Project description:Despite their lack of selectivity toward c-Jun N-terminal kinase (JNK) isoforms, peptides derived from the JIP (JNK Interacting Protein) scaffolds linked to the cell-penetrating peptide TAT are widely used to investigate JNK-mediated signaling events. To engineer an isoform-selective peptide inhibitor, several JIP-based peptide sequences were designed and tested. A JIP sequence connected through a flexible linker to either the N-terminus of an inverted TAT sequence (JIP(10)-?-TAT(i)) or to a poly arginine sequence (JIP(10)-?-R(9)) enabled the potent inhibition of JNK2 (IC(50) ? 90 nM) and exhibited 10-fold selectivity for JNK2 over JNK1 and JNK3. Examination of both peptides in HEK293 cells revealed a potent ability to inhibit the induction of both JNK activation and c-Jun phosphorylation in cells treated with anisomycin. Notably, Western blot analysis indicates that only a fraction of total JNK must be activated to elicit robust c-Jun phosphorylation. To examine the potential of each peptide to selectively modulate JNK2 signaling in vivo, their ability to inhibit the migration of Polyoma Middle-T Antigen Mammary Tumor (PyVMT) cells was assessed. PyVMTjnk2-/- cells exhibit a lower migration potential compared to PyVMTjnk2+/+ cells, and this migration potential is restored through the overexpression of GFP-JNK2?. Both JIP(10)-?-TAT(i) and JIP(10)-?-R(9) inhibit the migration of PyVMTjnk2+/+ cells and PyVMTjnk2-/- cells expressing GFP-JNK2?. However, neither peptide inhibits the migration of PyVMTjnk2-/- cells. A control form of JIP(10)-?-TAT(i) containing a single leucine to arginine mutation lacks ability to inhibit JNK2 in vitro cell-free and cell-based assays and does not inhibit the migration of PyVMTjnk2+/+ cells. Together, these data suggest that JIP(10)-?-TAT(i) and JIP(10)-?-R(9) inhibit the migration of PyVMT cells through the selective inhibition of JNK2. Finally, the mechanism of inhibition of a D-retro-inverso JIP peptide, previously reported to inhibit JNK, was examined and found to inhibit p38MAPK? in an in vitro cell-free assay with little propensity to inhibit JNK isoforms.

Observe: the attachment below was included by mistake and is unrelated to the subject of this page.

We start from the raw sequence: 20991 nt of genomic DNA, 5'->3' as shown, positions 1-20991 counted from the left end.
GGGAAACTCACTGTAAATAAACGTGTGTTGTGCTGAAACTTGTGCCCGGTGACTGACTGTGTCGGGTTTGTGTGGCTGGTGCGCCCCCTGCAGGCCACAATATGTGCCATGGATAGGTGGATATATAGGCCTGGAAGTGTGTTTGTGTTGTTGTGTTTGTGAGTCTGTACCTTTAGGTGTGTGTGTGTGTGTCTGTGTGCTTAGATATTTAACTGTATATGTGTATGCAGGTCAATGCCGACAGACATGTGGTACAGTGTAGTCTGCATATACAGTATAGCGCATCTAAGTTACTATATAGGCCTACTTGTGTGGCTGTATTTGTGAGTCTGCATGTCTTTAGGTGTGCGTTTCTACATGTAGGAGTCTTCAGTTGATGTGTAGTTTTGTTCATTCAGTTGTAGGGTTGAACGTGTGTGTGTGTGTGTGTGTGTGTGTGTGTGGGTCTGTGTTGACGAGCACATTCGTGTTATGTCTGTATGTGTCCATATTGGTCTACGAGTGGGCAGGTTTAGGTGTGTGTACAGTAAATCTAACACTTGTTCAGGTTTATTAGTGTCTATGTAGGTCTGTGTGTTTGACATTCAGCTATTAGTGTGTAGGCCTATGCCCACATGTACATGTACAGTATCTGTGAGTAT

Project description:Fibroblast growth factors (FGFs) mediate cell growth, differentiation, migration, and morphogenesis by binding to the extracellular domain of cell surface receptors, triggering receptor tyrosine phosphorylation and signal transduction [1-5]. FGF homologous factors (FHFs) were discovered within vertebrate DNA sequence databases by virtue of their sequence similarity to FGFs [3, 6, 7], but the mechanism of FHF action has not been reported. We show here that FHF-1 is associated with the MAP kinase (MAPK) scaffold protein Islet-Brain-2 (IB2)  in the brain and in specific cell lines. FHF/IB2 interaction is highly specific, as FHFs do not bind to the related scaffold protein IB1(JIP-1b) [9, 10], nor can FGF-1 bind to IB2. We further show that FHFs enable IB2 to recruit a specific MAPK in transfected cells, and our data suggest that the scaffolds IB1 and IB2 have different MAPK specificities. Hence, FHFs are intracellular components of a tissue-specific protein kinase signaling module.
Project description:The cargo that the molecular motor kinesin moves along microtubules has been elusive. We searched for binding partners of the COOH terminus of kinesin light chain, which contains tetratricopeptide repeat (TPR) motifs. Three proteins were found, the c-jun NH(2)-terminal kinase (JNK)-interacting proteins (JIPs) JIP-1, JIP-2, and JIP-3, which are scaffolding proteins for the JNK signaling pathway. Concentration of JIPs in nerve terminals requires kinesin, as evident from the analysis of JIP COOH-terminal mutants and dominant negative kinesin constructs. Coprecipitation experiments suggest that kinesin carries the JIP scaffolds preloaded with cytoplasmic (dual leucine zipper-bearing kinase) and transmembrane signaling molecules (the Reelin receptor, ApoER2). These results demonstrate a direct interaction between conventional kinesin and a cargo, indicate that motor proteins are linked to their membranous cargo via scaffolding proteins, and support a role for motor proteins in spatial regulation of signal transduction pathways.